# Finding such that $xyz \equiv k \pmod{n}$, where $k, n$ are known?

What is an efficient way to choose three numbers $$x, y, z$$ such that $$xyz \equiv k \pmod{n}$$, where $$k, n$$ are given?

I was thinking about choosing $$x$$ and $$y$$ randomly and then computing an inverse for $$z$$; however, I realized that there's no guarantee that this inverse exists. So, I'm not so sure if this is an efficient way anymore.

Note that I don't want to just choose three random numbers and see if their product is congruent to $$x$$ (and try again if not). I'm wondering if there's some efficient way to do this.

• Random in what set? There is no such thing as a "random number" per se. – Robert Israel Apr 19 at 0:35
• I just want a good/reliable way to generate such $x, y, z$ without many trial/errors. So I guess random is bad terminology here. – user663014 Apr 19 at 0:39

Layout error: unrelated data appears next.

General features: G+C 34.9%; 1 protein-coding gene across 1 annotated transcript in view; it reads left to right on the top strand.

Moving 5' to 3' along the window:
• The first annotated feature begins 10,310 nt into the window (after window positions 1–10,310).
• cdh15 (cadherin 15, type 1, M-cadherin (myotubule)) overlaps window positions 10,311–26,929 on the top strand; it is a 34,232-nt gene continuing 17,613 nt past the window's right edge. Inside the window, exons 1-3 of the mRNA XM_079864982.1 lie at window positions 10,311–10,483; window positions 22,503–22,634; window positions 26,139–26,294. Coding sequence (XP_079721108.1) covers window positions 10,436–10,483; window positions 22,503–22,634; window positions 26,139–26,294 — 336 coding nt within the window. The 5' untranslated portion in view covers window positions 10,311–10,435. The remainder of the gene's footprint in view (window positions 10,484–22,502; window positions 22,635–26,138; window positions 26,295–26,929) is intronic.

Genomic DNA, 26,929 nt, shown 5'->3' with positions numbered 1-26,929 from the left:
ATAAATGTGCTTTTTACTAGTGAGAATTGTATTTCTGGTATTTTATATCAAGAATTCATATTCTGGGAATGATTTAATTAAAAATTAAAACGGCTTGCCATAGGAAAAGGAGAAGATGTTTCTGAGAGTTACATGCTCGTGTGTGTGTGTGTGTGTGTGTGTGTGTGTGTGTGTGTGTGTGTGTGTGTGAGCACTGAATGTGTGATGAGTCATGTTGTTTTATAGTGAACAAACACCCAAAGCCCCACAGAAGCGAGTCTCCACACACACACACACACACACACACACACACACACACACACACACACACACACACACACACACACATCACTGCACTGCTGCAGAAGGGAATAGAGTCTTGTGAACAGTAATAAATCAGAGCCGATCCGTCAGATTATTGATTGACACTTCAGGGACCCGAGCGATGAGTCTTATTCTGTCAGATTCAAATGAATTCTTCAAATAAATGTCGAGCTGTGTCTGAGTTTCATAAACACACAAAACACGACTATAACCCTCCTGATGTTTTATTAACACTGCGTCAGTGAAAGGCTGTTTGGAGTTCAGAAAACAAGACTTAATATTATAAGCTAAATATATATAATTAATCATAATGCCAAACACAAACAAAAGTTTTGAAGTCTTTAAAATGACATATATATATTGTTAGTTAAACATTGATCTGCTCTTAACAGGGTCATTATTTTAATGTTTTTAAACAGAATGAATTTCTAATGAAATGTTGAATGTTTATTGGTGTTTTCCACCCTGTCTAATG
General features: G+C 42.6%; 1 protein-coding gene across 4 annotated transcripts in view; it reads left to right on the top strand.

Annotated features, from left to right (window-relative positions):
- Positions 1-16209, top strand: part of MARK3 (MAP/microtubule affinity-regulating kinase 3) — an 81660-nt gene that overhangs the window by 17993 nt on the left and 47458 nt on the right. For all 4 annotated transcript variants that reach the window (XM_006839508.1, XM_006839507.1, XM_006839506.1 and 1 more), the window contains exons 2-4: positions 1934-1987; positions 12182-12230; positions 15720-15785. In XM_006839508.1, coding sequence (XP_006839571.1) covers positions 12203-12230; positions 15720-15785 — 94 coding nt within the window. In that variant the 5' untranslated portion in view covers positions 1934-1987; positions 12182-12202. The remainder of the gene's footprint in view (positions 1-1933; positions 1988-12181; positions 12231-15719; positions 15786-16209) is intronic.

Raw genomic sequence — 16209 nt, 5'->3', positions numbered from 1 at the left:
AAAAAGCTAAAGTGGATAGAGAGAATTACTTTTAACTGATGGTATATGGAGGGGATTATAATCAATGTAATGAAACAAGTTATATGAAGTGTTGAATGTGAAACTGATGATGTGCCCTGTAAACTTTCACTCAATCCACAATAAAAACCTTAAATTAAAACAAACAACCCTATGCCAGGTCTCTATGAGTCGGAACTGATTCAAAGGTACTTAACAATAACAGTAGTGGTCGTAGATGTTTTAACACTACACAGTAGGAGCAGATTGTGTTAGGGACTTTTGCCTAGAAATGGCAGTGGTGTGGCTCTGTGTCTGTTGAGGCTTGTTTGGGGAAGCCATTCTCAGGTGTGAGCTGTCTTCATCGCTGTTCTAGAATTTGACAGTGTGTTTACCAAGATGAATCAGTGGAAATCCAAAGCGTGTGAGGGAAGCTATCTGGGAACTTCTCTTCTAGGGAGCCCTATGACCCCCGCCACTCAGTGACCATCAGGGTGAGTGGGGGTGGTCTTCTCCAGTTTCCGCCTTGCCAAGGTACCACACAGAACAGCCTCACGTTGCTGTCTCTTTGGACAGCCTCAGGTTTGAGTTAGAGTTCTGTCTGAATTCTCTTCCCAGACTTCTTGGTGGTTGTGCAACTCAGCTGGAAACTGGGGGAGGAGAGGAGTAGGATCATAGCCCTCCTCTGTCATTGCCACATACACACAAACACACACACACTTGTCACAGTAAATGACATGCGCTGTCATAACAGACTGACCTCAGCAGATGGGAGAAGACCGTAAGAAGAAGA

• "Efficient" does not have a precise meaning. If you edit the question to tell us why you need this algorithm, how large $n$ is likely to be, how $k$ is chosen and what kind of time constraints you have we may be able to help. – Ethan Bolker Apr 19 at 1:06
• If by 'random' you mean that the numbers are to be chosen arbitrarily (without recourse to method), then the notion of any algorithmic method (efficient or otherwise) has been ruled out. I think you want a method, but it's not clear what sorts of methods you wish to exclude. – Keith Backman Apr 19 at 2:02

Let's say you want $$x, y, z$$ to be in the integers mod $$n$$. The simplest case is if $$\gcd(k,n)=1$$. Then $$x$$ and $$y$$ can be anything coprime to $$n$$, and $$z \equiv k(x y)^{-1} \ (\bmod n)$$.
More generally, suppose $$gcd(k,n) = g > 1$$. Then take any $$g_1, g_2, g_3$$ so that $$g = g_1 g_2 g_3$$, any $$h_1, h_2$$ coprime to $$n/g$$, let $$h_3 \equiv (k/g) (h_1 h_2)^{-1} \ (\bmod (n/g)$$, and take $$x = g_1 h_1$$, $$y = g_2 h_2$$, $$z = g_3 h_3$$.